After brainstorming a bit with dear friend Aaron Latham about the merits and downsides of framing it (ain’t no wall big enough for THAT!), it occurred to me to order one of those plexiglass display cases you find in jewelry stores and trade shows. Thank you, Shoppopdisplays, for coming to the rescue and delivering on Sundays!
I spent far too much time trying to figure out how to fold this damn thing, but I’m thrilled that it is safe and displayed now in our TV room.
That little moment of creative endeavor and honoring the past did my heart good. I’m no Jack Kirby, but this artistic activity – not to mention that quilt’s bold colors and beautiful lineage – will brighten my January/February days.
My crankiness has subsided, and that is all due to family, friends, memories, reflection, and writing (this right here if you made it this far). Food, shopping, and cute dogs help too!
Yes, I overshare, but social media and blogging for me are (as they were for my mom) the perfect combo of bulletin board, journal, and party that never ends. Thanks for being there. ❤️
I’m forever sending albums and movies via Amazonto my dad Don Sexton. Some are winners. Some aren’t. (Harry Connick, Jr.’s gospel album … I’m looking at you.) Below is a lightly edited text I received today …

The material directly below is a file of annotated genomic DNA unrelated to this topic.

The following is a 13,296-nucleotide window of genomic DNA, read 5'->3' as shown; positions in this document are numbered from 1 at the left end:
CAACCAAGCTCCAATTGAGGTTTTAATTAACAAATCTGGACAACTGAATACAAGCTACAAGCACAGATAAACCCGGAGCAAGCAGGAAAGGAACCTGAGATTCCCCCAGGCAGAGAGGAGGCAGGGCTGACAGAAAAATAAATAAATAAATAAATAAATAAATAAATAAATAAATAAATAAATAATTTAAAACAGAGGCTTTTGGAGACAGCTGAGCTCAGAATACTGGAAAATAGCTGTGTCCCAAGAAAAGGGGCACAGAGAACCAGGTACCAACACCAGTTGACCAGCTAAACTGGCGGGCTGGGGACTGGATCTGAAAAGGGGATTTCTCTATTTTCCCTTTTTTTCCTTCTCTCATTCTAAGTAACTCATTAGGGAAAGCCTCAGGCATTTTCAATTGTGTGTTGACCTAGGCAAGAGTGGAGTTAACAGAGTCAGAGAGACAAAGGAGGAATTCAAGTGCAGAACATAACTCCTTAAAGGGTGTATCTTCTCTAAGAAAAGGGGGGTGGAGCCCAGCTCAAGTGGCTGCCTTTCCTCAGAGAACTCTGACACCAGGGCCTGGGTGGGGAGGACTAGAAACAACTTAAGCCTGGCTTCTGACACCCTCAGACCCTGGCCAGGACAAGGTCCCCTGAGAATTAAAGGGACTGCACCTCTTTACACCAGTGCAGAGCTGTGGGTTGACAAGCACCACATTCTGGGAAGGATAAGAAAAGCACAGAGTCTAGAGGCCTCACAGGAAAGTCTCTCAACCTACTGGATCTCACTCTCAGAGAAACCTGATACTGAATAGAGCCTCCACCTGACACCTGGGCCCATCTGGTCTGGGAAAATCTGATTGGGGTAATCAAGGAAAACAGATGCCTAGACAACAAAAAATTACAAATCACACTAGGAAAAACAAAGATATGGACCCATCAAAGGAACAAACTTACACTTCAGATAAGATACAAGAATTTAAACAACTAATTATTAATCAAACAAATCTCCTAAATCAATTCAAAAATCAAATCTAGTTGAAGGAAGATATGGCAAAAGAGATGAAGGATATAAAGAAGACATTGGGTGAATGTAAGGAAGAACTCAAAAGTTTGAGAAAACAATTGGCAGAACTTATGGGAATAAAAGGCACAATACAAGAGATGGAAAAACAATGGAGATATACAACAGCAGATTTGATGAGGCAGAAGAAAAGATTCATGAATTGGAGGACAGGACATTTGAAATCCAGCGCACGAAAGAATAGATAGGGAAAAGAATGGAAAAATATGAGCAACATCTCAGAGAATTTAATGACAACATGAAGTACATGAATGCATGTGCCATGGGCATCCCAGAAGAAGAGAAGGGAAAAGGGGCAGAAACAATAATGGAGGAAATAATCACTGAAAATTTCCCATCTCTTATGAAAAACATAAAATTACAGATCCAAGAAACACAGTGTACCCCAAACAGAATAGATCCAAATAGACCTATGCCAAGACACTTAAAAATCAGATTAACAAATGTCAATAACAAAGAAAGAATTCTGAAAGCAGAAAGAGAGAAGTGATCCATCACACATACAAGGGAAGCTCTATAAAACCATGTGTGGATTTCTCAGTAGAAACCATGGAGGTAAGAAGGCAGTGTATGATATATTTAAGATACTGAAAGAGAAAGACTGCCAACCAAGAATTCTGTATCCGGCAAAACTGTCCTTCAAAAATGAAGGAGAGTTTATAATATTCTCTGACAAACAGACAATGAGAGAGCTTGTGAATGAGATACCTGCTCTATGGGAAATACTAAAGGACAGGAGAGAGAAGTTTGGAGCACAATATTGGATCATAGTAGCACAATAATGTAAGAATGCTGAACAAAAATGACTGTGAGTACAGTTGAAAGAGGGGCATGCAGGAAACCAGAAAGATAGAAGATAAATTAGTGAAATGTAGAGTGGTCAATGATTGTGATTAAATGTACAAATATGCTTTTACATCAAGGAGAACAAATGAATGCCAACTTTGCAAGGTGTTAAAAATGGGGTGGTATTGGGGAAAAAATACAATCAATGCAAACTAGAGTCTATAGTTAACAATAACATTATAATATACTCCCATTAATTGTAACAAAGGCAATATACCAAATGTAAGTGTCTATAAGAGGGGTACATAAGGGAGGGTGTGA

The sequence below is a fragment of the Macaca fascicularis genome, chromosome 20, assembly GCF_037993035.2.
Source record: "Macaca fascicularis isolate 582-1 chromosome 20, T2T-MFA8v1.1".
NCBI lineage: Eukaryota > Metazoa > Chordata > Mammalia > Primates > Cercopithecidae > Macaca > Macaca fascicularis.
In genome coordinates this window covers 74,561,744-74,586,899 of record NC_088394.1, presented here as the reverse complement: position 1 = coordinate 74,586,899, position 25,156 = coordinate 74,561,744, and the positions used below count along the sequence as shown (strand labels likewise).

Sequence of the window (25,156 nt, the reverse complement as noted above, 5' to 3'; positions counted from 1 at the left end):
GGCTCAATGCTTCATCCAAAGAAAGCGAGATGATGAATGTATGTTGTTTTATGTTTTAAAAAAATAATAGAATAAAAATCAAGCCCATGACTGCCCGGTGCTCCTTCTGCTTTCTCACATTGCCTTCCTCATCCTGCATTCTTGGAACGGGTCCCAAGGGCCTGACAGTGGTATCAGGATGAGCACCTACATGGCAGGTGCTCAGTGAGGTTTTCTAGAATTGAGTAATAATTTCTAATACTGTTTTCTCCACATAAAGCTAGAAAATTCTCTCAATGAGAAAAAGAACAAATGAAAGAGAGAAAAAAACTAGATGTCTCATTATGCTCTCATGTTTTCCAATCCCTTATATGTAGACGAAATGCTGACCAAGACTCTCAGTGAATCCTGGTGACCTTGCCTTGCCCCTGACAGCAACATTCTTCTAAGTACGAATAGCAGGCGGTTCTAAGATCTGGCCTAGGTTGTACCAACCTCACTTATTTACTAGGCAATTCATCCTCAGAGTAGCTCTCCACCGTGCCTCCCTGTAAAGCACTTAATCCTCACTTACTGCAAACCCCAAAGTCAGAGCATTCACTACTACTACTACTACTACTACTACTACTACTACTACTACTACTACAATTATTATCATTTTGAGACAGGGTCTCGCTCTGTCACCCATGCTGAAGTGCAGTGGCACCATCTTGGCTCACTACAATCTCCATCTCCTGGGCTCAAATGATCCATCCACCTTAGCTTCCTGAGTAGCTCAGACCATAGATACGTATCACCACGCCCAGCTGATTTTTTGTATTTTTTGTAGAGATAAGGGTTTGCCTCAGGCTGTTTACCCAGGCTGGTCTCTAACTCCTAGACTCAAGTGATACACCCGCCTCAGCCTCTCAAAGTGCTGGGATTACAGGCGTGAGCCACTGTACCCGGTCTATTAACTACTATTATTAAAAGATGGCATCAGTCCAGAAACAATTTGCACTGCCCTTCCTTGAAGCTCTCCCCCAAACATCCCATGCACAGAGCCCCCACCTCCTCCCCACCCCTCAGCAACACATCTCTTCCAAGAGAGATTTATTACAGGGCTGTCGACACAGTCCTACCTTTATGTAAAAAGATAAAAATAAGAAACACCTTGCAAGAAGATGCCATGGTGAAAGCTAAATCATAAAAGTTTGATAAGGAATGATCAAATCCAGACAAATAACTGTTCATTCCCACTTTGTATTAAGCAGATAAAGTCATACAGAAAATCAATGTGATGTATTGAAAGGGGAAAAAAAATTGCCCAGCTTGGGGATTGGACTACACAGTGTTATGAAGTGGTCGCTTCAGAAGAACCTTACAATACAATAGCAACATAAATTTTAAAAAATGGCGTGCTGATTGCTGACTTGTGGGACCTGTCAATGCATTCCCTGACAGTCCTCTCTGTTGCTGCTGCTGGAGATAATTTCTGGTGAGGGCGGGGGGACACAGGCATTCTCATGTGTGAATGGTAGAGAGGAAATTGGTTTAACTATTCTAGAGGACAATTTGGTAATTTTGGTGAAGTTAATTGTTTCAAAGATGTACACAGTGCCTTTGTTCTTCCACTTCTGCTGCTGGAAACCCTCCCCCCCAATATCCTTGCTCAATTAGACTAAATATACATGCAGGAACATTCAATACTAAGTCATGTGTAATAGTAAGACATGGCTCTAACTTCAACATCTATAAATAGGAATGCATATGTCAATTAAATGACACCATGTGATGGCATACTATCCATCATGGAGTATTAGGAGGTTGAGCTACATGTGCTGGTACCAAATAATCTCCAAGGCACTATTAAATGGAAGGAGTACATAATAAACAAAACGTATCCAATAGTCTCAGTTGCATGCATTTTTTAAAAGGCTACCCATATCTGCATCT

Enjoyed Shemekia Copeland/Keb’ Mo’/John Mellencamp this afternoon. All three artists are excellent and have a totally different take on our society today.
Copeland [Uncivil War] has wonderful uplifting songs – she dedicates the CD to Dr. John & John Prine which should reflect the tone/vibe of the music – with “Dirty Saint” about Dr. John.
Keb’ Mo’ [Good to be…] is more a love letter kinda thing – while surveying society in a positive way.
John Mellencamp [Strictly a One-Eyed Jack] reflects a guy born in Seymour, Indiana in 1951. Very dark and angry – but with a strong message about how fecked up our lives have become.
Ranked by entertainment/fun/pleasurable listening – Shemekia Copeland #1 – Keb’ Mo’ #2 – and John Mellencamp #3 – but John deserves a listen. Thanks❤️
Thank you, State Bar of Michigan and wonderful Mark Rossman, for inviting me to be a presenter at Thursday’s Business Law Symposium. Kudos to my Clark Hill colleagues Linda Watson and Jonathan Martone who hit it out of the park with their respective panels.
It was such an honor to be included and to offer my legal marketing and branding thoughts alongside such fabulous souls as Sabo PR’s Mary Ann Sabo, 2nGage’s Tyler Cady, Dinsmore & Shohl’s R.J. Cronkhite, and Sikora Law’s Lindsay Sikora. Thank you to our fantastic moderator Fishman Stewart PLLC’s Maxwell Goss for organizing all of our ideas and to Rossman, P.C.’s Anthony Bowen for keeping all of the trains moving and clocks ticking.
Thank you to my Clark Hill Marketing and Business Development colleague Stacey McIntyre who watched all six+ hours of the fantastic event and grabbed these images and to our Clark Hill social media maven Tommy Franz for this post.
It was also a treat seeing my buddies Nemeth Law, P.C.’s Terry Bonnette (a fellow Mosaic Youth Theatre of Detroit board member and Mosaic’s fab governance chair) and Butzel Long’s Jennifer Dukarski (my newfound digital dance party partner) do their incredible things during the Symposium as well.